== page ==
3. Extend learning beyond the school year by fighting reading loss during the summer. A Harvard University study that examined different approaches to summer reading found that voluntary summer reading programs can work—but they work best when adults and teachers help students choose skill-appropriate books. Durham READS, for example, is a partnership program between MetaMetrics and the local Communities In Schools chapter in Durham County that provided students with below-grade Lexile measures eight free books targeted to each reader's Lexile range and topic interests to read during the summer. Evaluation of the program has shown that, the more books participants read, the more they improve their reading ability during time away from the classroom. Yet, expanding the amount of time some students spend learning should not just be accomplished with summer reading programs. State and local leaders must also consider ways to extend the school year for all K-3 students who are struggling.

  4. Change the ninth grade experience for all students. We know that this entry point into high school is also the grade in which many students fail or drop out. This is not surprising considering that this is a pivotal year where students often find themselves struggling to navigate large, impersonal, and competitive environments. In response to this issue, many schools have implemented Ninth Grade Academies that provide incoming freshmen additional resources and personalized support to overcome transitional obstacles. A study conducted by the NCDPI in 2008 found that from 2001-2007, schools with Ninth Grade Academies had an average non-promotion rate of 15 percent in comparison to the 22 percent state average. Dropout rates also indicated a significant change: 6.6 percent for the Ninth Grade Academies compared to a state average of 12.5 percent in schools with traditional ninth grade programs. This Academy model is one all high schools in our state should implement for incoming freshmen.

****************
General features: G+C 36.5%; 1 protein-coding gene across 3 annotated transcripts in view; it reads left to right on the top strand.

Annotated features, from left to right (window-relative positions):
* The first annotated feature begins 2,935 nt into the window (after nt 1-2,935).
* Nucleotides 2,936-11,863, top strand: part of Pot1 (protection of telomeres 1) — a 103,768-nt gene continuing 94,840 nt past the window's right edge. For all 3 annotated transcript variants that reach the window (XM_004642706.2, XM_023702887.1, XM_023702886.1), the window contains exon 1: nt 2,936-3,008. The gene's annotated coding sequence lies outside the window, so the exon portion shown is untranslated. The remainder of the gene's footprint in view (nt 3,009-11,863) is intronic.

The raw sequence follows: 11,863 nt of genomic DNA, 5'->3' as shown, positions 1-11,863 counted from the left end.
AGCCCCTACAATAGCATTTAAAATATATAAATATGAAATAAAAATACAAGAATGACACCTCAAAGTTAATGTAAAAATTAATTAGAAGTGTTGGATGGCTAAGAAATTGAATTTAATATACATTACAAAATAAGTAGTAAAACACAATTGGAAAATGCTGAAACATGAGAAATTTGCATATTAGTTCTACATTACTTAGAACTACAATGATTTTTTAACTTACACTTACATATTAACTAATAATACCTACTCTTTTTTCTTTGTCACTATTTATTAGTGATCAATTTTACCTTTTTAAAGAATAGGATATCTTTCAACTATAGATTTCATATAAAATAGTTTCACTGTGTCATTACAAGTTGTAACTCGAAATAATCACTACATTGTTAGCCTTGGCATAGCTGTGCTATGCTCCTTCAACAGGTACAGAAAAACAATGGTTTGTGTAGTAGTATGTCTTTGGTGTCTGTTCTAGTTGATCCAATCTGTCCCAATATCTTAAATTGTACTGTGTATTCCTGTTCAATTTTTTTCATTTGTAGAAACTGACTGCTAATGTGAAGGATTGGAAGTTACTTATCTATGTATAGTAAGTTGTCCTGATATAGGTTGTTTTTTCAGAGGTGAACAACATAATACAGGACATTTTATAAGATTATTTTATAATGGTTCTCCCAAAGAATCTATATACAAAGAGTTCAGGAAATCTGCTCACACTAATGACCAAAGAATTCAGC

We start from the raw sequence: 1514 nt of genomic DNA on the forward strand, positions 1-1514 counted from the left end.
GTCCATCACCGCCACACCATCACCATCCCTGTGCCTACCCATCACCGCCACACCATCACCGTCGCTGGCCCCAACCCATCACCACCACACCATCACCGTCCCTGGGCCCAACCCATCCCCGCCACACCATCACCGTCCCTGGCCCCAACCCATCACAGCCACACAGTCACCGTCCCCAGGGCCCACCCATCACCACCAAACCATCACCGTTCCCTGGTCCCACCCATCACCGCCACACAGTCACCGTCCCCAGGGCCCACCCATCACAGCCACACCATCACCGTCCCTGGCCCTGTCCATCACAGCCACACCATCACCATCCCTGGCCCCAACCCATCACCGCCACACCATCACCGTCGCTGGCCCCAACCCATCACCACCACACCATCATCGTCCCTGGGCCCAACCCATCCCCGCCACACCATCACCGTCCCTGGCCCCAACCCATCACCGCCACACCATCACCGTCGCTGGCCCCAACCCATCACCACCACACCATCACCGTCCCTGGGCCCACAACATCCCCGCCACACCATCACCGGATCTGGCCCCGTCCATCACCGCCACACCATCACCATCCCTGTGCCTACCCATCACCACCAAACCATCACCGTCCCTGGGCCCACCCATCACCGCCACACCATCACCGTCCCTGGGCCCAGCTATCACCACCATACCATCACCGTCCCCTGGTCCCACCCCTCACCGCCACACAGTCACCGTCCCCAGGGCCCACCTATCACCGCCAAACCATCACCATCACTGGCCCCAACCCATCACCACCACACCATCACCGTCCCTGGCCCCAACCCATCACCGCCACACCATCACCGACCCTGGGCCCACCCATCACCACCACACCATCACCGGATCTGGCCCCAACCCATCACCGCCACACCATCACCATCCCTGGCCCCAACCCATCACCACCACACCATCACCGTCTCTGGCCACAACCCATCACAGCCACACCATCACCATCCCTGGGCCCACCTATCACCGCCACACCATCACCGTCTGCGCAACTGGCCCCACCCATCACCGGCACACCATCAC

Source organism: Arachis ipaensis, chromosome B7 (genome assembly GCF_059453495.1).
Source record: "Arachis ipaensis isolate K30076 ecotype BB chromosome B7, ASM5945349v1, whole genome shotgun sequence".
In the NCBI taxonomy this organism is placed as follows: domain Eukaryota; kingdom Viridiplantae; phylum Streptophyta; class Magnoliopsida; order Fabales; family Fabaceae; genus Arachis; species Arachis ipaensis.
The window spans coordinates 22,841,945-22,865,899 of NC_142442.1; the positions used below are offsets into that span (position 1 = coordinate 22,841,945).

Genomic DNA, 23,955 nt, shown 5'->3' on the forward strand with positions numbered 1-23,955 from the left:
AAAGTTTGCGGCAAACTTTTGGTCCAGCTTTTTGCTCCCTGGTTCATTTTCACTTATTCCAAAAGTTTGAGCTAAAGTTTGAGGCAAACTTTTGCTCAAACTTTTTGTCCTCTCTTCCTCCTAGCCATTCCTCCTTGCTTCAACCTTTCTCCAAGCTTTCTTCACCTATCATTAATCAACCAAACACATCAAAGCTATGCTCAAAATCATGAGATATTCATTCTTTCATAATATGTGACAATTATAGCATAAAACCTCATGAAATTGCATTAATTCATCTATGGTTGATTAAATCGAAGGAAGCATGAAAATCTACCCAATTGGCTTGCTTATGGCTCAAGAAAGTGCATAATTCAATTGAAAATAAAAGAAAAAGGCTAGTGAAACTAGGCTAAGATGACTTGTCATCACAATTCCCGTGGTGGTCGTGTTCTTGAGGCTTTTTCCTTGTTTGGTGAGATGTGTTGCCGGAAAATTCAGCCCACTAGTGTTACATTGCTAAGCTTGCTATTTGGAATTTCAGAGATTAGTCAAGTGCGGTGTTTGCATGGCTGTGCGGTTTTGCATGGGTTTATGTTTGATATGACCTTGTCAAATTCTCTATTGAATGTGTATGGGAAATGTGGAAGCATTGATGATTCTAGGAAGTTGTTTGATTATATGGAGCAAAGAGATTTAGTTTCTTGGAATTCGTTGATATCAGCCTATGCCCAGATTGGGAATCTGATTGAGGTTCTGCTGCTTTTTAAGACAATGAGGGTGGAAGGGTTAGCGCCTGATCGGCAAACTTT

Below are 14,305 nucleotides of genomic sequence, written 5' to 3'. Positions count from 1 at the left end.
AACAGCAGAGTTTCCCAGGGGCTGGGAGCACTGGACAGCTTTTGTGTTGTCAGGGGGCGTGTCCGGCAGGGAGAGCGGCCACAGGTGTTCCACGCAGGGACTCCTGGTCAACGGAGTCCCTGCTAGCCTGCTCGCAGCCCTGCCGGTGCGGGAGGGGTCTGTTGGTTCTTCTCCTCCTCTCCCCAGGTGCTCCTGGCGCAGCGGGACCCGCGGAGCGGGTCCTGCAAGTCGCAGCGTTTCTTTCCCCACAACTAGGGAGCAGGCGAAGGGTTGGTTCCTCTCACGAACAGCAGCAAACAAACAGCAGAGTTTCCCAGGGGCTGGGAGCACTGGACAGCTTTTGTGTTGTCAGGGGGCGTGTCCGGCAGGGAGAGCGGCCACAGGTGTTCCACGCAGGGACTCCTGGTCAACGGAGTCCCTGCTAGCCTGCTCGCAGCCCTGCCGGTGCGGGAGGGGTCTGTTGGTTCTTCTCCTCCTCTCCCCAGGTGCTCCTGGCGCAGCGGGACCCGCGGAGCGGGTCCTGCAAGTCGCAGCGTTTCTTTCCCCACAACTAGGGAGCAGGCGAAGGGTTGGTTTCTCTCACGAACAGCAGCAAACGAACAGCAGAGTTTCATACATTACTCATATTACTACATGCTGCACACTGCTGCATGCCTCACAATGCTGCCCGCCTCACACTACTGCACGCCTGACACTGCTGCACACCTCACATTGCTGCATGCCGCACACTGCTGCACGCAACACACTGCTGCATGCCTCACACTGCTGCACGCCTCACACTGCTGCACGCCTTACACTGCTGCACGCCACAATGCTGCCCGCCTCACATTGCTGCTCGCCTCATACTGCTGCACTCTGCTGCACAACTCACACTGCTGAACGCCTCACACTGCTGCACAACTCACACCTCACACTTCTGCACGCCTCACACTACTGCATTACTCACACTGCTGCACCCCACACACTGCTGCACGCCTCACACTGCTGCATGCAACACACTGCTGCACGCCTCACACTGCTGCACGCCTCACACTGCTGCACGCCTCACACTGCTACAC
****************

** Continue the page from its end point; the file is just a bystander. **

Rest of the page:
5. Redesign all high schools that have graduation rates under 70 percent. As my Career-Ready Commission affirmed in its report released this past April, there are excellent examples of high schools in North Carolina that consistently post graduation rates above 95 percent. Schools with low graduation rates can learn a lot from these schools, many of which are early colleges, redesigned or career cluster high schools such as the Highland School of Technology in Gaston County, or Weaver Academy for the Performing and Visual Arts and Advanced Technology in Guilford County. Both of these schools feature an integrated curriculum based on career clusters, an expanded system of student support, strong connections to business and industry and work experience requirements for students. These schools do not provide direct paths into specific types of jobs, but instead, enable students to expand options available to them after graduation because they will have the skills needed to be successful in a variety of careers.